Posted by aqf on 08/20/12 at 11:32 AM ET

Red Winger's avatar

If the NHL succeeds in cutting player salaries, what happens to attracting overseas talent by paying them a fraction of what KHL is paying these days?

Posted by TheFreak on 08/20/12 at 09:05 AM ET

It is still deeply ingrained in the players’ subconscious that if you have a medical emergency at a Russian rink, you will probably die.

Posted by Red Winger from Sault Ste Marie on 08/20/12 at 12:51 PM ET

calquake's avatar

As others have said… until the season ticket holders cancel their seats, until the average fan stops buying merch or cancels Center Ice, until most of us do not go online to follow hockey, only then will the league and players begin to pay attention.  I’m doing my small part by canceling my automatic renewal of Center Ice.  Insignificant? Yes, but at least I can give them my middle finger for now while I decide what new avenues to pursue if there is no hockey.  Will I come back?  Possibly so but not to the extent I have been involved for the past 40 years.

Posted by calquake on 08/20/12 at 03:16 PM ET

hockeychic's avatar

Will I come back?  Possibly so but not to the extent I have been involved for the past 40 years.
Posted by calquake on 08/20/12 at 02:16 PM ET

I run a small hockey pool every year for the playoffs.  During the season we email about various hockey stories.  Already, three people in my pool have said that if there is a lockout, they are done with the NHL.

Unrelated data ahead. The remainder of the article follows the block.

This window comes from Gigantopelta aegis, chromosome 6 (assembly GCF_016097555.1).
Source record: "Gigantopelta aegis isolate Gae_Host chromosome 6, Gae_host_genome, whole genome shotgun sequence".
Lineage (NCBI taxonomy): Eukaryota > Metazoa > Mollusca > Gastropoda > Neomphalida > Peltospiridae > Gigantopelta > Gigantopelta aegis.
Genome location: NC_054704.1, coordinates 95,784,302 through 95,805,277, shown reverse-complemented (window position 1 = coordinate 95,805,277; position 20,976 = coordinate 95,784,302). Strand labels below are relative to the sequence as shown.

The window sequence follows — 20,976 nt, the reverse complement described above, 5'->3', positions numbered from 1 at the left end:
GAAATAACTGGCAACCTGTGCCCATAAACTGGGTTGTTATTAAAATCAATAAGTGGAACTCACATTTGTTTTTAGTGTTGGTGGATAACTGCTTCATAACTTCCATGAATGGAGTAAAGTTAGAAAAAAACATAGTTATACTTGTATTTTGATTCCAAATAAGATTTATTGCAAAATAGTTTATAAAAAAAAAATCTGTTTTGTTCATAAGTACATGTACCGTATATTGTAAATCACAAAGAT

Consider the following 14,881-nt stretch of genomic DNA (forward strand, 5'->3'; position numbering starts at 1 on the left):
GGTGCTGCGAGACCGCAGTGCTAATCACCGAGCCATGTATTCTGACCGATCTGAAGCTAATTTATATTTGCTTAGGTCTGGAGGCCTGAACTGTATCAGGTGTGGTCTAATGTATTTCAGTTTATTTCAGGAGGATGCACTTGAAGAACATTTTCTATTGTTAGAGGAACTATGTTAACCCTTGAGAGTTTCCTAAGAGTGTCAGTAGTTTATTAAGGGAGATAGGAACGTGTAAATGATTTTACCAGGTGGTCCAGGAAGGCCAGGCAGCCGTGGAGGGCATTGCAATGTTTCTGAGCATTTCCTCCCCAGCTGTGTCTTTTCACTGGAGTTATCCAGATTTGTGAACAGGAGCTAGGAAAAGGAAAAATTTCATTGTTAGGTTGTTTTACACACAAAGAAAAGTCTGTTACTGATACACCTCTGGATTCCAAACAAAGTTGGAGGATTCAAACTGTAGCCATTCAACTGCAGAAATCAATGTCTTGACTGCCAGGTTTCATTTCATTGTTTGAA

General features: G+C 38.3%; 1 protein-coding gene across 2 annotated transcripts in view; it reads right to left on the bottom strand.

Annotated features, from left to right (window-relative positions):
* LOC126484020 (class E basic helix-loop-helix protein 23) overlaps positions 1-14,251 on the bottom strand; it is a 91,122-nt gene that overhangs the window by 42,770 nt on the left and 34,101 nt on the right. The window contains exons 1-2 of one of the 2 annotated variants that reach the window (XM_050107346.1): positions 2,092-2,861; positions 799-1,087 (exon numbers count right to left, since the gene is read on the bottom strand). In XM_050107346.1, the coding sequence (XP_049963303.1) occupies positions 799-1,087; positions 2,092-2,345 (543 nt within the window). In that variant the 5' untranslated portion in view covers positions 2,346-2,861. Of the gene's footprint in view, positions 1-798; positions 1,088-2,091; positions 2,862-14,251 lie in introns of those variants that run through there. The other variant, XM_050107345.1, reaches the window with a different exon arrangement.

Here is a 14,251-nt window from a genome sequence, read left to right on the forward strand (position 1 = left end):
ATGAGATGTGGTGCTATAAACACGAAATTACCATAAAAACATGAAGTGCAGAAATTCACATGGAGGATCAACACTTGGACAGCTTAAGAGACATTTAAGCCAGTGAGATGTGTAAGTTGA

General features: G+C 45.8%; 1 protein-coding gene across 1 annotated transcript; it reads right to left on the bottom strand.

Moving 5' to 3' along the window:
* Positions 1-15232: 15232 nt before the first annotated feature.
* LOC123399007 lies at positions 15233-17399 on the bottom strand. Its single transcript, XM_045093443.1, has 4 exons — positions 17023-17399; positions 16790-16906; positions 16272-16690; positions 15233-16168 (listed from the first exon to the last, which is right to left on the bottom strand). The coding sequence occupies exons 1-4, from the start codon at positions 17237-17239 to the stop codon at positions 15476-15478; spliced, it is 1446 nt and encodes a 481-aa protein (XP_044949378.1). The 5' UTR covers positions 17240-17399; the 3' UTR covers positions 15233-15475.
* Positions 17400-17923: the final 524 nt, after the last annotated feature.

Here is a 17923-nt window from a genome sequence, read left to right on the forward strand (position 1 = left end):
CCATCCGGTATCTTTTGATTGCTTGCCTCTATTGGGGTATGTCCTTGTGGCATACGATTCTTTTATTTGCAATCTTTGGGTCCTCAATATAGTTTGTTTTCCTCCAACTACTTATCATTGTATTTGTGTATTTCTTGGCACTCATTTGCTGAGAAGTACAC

I have often said that I’m a fan of hockey despite the NHL. 

This is a great article and sobering.  It’s never been about the fans except how much they can get from us. 

The idea of no season makes for a long, cold winter.

Posted by hockeychic from Denver, CO on 08/20/12 at 04:08 PM ET

calquake's avatar

I have often said that I’m a fan of hockey despite the NHL.

This is a great article and sobering.  It’s never been about the fans except how much they can get from us.

The idea of no season makes for a long, cold winter.

Posted by hockeychic from Denver, CO on 08/20/12 at 03:08 PM ET

Wholeheartedly agree with you. I’m just a blessed and lucky bastard to live in SoCal, so the whole “long, cold winter” thing isn’t a problem. cheese

Posted by calquake on 08/20/12 at 05:12 PM ET

RWBill's avatar

Don’t you mean it’s all about kicking the Fan?

Posted by RWBill from Brush Street cruising with Super Creepy Rob Lowe. on 08/20/12 at 11:52 PM ET

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About The Malik Report

The Malik Report is a destination for all things Red Wings-related. I offer biased, perhaps unprofessional-at-times and verbose coverage of my favorite team, their prospects and developmental affiliates. I've joined the Kukla's Korner family with five years of blogging under my belt, and I hope you'll find almost everything you need to follow your Red Wings at a place where all opinions are created equal and we're all friends, talking about hockey and the team we love to follow.